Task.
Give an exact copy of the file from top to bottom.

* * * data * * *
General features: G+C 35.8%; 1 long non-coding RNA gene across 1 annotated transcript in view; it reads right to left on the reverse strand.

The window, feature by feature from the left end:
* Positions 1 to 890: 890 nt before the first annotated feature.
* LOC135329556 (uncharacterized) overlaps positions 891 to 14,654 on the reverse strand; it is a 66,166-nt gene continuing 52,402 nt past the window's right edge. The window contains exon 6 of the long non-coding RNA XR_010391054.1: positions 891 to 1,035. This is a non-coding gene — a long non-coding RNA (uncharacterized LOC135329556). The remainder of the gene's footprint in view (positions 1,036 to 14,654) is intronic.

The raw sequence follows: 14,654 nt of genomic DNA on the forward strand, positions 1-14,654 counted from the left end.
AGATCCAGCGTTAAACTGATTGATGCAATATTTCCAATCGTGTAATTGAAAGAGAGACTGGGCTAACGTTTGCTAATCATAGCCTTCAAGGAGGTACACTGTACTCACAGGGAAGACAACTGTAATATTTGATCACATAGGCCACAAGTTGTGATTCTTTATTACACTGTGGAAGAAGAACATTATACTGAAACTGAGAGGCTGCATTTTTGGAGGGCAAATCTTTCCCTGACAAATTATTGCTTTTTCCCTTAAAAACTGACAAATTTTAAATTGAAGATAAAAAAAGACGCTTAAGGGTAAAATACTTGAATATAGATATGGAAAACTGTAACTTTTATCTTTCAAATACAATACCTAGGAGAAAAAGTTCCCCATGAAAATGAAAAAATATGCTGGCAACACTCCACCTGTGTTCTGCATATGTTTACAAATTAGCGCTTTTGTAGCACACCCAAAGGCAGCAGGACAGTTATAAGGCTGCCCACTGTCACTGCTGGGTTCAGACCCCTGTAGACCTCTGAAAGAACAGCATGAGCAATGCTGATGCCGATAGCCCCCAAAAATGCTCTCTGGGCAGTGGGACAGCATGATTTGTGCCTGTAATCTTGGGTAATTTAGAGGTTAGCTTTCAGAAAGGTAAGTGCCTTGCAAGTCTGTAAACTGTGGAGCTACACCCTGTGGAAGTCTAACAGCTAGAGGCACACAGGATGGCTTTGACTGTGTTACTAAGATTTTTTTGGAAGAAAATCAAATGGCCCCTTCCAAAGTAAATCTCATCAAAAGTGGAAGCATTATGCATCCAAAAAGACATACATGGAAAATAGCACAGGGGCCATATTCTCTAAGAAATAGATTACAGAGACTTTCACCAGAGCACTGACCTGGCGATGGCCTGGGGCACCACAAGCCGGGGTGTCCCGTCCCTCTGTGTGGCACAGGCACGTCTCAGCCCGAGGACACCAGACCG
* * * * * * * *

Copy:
General features: G+C 35.8%; 1 long non-coding RNA gene across 1 annotated transcript in view; it reads right to left on the reverse strand.

The window, feature by feature from the left end:
* Positions 1 to 890: 890 nt before the first annotated feature.
* LOC135329556 (uncharacterized) overlaps positions 891 to 14,654 on the reverse strand; it is a 66,166-nt gene continuing 52,402 nt past the window's right edge. The window contains exon 6 of the long non-coding RNA XR_010391054.1: positions 891 to 1,035. This is a non-coding gene — a long non-coding RNA (uncharacterized LOC135329556). The remainder of the gene's footprint in view (positions 1,036 to 14,654) is intronic.

The raw sequence follows: 14,654 nt of genomic DNA on the forward strand, positions 1-14,654 counted from the left end.
AGATCCAGCGTTAAACTGATTGATGCAATATTTCCAATCGTGTAATTGAAAGAGAGACTGGGCTAACGTTTGCTAATCATAGCCTTCAAGGAGGTACACTGTACTCACAGGGAAGACAACTGTAATATTTGATCACATAGGCCACAAGTTGTGATTCTTTATTACACTGTGGAAGAAGAACATTATACTGAAACTGAGAGGCTGCATTTTTGGAGGGCAAATCTTTCCCTGACAAATTATTGCTTTTTCCCTTAAAAACTGACAAATTTTAAATTGAAGATAAAAAAAGACGCTTAAGGGTAAAATACTTGAATATAGATATGGAAAACTGTAACTTTTATCTTTCAAATACAATACCTAGGAGAAAAAGTTCCCCATGAAAATGAAAAAATATGCTGGCAACACTCCACCTGTGTTCTGCATATGTTTACAAATTAGCGCTTTTGTAGCACACCCAAAGGCAGCAGGACAGTTATAAGGCTGCCCACTGTCACTGCTGGGTTCAGACCCCTGTAGACCTCTGAAAGAACAGCATGAGCAATGCTGATGCCGATAGCCCCCAAAAATGCTCTCTGGGCAGTGGGACAGCATGATTTGTGCCTGTAATCTTGGGTAATTTAGAGGTTAGCTTTCAGAAAGGTAAGTGCCTTGCAAGTCTGTAAACTGTGGAGCTACACCCTGTGGAAGTCTAACAGCTAGAGGCACACAGGATGGCTTTGACTGTGTTACTAAGATTTTTTTGGAAGAAAATCAAATGGCCCCTTCCAAAGTAAATCTCATCAAAAGTGGAAGCATTATGCATCCAAAAAGACATACATGGAAAATAGCACAGGGGCCATATTCTCTAAGAAATAGATTACAGAGACTTTCACCAGAGCACTGACCTGGCGATGGCCTGGGGCACCACAAGCCGGGGTGTCCCGTCCCTCTGTGTGGCACAGGCACGTCTCAGCCCGAGGACACCAGACCG